Drinking tea is a lot more complicated when you’re the queen. Read on to find out how Queen Elizabeth II likes her tea — and the rules she follows at tea time. And learn the proper way to eat a scone (page 8).
1. Breakfast tea
Let’s start with the most important meal of the day. For breakfast, the queen enjoys some fresh fruit along with a bowl of cereal. (We hear she’s partial to Special K.) As for her tea, she starts the day with a cup of Earl Grey sans milk and sugar. She drinks her breakfast tea in bone china along with a few biscuits (that’s cookies to us Americans), according to Today.
Next: The great debate over what to add to the tea first
2. The queen likes her tea in first
It’s been a hot debate for some time: whether one should pour the tea or milk in first when preparing a cup of tea. The queen, personally, likes her tea in first, according to Express. “Milk should be added after the tea so you can properly gauge how much you need to balance the strength of the brew. Though this is one of the most hotly debated of all the tea-related enigmas!” says Vogue.
Next: The real reason every royal has to pour their tea in first
3. The real reason royals pour their tea in first
As it turns out, royals don’t pour their tea in first (as opposed to milk in first) purely out of preference. They do it for the sake of tradition (and status).
“English potter Josiah Spode decided china tea cups should be made using animal bone to ensure they didn’t crack under intense heat. From then on, Royals and the elite would pour the tea in first to celebrate their expensive china and demonstrate status, whilst people of lower classes would have to keep putting milk in first to stop their cheaper crockery from cracking,” says Express.
Next: Don’t embarrass yourself by doing this when you drink tea.
4. She doesn’t stick out her pinky
It’s often thought it’s proper manners to extend your pinky when drinking tea. But such a gesture is actually considered over the top, and British royals don’t practice it. Vogue even specifically warns its readers never to “extend your pinky” when attending tea time. “It is also a myth that members of Royalty use their pinky when drinking, I have never seen that happen once,” Grant Harrold, a royal family butler, tells Express.
Next: Never drink your tea like this with the queen.
The royal family has specific manners for drinking tea, and slurping is not one of them. For those lucky enough to have tea with the queen, they must drink their tea according to royal family etiquette: Lift the cup, sip, and place the cup back on the saucer after each sip.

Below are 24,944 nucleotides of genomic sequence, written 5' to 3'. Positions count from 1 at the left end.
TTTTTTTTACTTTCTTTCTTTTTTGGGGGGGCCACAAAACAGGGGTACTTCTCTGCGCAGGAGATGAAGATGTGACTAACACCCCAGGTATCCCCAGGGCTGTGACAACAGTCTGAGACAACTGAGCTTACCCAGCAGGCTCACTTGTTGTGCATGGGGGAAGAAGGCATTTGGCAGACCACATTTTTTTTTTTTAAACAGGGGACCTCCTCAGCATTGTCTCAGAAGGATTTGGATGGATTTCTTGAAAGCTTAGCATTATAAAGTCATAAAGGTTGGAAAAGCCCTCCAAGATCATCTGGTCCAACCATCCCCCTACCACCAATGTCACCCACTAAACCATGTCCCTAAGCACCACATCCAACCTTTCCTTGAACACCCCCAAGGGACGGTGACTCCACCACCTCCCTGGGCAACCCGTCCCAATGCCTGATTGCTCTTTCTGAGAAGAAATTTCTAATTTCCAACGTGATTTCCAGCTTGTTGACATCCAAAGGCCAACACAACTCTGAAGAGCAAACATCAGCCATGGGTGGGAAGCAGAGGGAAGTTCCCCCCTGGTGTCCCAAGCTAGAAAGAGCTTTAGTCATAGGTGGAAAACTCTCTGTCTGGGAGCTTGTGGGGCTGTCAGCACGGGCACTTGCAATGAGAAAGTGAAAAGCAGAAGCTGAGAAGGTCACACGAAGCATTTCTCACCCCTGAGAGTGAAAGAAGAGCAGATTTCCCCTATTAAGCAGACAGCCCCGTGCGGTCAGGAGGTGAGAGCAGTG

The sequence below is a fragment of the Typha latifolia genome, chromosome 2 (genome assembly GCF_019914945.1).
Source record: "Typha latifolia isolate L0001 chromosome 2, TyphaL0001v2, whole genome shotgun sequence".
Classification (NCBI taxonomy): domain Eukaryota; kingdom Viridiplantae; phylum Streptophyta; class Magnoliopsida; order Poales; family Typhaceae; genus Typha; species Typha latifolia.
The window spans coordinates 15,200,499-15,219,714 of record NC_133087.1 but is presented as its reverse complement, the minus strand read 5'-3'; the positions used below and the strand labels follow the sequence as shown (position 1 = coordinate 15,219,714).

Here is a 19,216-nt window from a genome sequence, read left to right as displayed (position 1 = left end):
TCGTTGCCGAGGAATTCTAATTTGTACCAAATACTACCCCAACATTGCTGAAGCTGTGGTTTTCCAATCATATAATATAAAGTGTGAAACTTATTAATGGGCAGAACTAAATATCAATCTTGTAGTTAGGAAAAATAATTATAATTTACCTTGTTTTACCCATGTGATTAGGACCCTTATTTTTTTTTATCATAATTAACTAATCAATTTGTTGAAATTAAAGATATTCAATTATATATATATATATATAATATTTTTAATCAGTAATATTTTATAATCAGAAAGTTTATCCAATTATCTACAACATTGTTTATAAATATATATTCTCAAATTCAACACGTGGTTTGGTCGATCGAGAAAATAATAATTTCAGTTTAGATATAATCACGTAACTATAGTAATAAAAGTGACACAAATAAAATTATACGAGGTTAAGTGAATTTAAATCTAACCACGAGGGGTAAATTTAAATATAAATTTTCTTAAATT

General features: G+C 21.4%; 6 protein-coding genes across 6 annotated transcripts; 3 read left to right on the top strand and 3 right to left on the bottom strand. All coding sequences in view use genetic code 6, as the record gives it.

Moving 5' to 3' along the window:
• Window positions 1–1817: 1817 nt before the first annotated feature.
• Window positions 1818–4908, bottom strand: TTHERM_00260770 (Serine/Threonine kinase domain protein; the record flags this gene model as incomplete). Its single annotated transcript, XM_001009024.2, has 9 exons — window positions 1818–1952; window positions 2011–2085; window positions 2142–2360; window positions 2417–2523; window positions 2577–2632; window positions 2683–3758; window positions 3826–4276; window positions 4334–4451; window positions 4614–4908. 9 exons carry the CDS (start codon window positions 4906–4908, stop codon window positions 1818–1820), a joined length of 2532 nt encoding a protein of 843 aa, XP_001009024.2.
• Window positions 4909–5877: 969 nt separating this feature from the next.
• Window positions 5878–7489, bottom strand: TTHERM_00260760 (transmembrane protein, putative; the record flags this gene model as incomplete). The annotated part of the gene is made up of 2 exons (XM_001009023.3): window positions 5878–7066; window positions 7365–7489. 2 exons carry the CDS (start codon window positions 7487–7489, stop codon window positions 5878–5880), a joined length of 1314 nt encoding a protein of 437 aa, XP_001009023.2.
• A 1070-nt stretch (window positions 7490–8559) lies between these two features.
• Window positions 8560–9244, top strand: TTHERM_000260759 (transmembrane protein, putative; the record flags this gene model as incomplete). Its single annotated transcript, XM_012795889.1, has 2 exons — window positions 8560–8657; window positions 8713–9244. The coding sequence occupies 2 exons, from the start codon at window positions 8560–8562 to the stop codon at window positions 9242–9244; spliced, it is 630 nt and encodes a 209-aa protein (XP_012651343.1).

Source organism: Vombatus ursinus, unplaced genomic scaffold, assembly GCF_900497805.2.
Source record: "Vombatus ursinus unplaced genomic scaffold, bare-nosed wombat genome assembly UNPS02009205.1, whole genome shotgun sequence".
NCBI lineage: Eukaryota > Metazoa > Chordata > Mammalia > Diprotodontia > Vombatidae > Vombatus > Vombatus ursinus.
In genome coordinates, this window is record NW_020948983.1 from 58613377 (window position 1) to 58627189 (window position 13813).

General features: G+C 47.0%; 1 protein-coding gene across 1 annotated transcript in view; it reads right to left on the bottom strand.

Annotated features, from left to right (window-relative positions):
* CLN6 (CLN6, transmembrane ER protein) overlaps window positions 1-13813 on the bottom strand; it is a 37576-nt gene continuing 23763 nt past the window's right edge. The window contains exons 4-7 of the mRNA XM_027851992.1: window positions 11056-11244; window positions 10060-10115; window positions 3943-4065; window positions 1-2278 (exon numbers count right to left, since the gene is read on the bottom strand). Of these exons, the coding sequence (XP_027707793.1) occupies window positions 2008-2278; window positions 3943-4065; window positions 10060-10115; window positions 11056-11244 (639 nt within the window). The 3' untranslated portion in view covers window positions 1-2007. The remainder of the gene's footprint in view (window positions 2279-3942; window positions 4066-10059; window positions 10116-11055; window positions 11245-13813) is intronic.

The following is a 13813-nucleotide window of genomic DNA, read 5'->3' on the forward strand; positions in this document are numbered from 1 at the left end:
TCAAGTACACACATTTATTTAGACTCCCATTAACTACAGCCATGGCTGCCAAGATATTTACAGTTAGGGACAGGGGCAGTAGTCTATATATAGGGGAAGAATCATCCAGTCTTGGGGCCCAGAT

Next: How the queen does high tea
6. High tea
High tea is the most elegant of the teas, often served in the afternoon or early evening along with a wide array of delicious sandwiches and treats. “She must have two types of sandwiches, such as cucumber, smoked salmon, egg with mayonnaise, ham and mustard — crusts cut off, naturally. She also enjoys the crust-less jam pennies, tiny raspberry jam sandwiches cut into circles the size of an old English penny,” Today says of the queen’s high tea routine.
Next: One of her favorite places to go to tea
7. The Goring
According to Vogue, the Goring Hotel is one of the queen’s favorite places to get tea. Located near Buckingham Palace, the hotel is known for its extravagant afternoon tea. “The Goring has been perfecting the art of Afternoon Tea since it opened its doors over a century ago. As the holder of The British Tea Guild Council’s Top London Afternoon Tea Award and The Award of Excellence, we continue to delight guests with delicious pastries, fruity homemade jams and high quality tea blends,” according to the hotel’s website.
Next: The rule she needs to follow when eating scones
8. How her majesty likes her scones
Believe it or not, there’s a proper way to eat a scone, and the queen isn’t one to bend the rules. “The Royal way to eat a scone is to either cut it with a knife or break it with your hands and put the cream on first and then the jam. If her majesty was visiting Cornwall she would spread the jam on first then the cream, or in Devon, it would be cream first then jam, because that is the way they do it and she is a very diplomatic lady,” Harrold, the royal butler, tells Express.
Additional reporting by Jessie Quinn.
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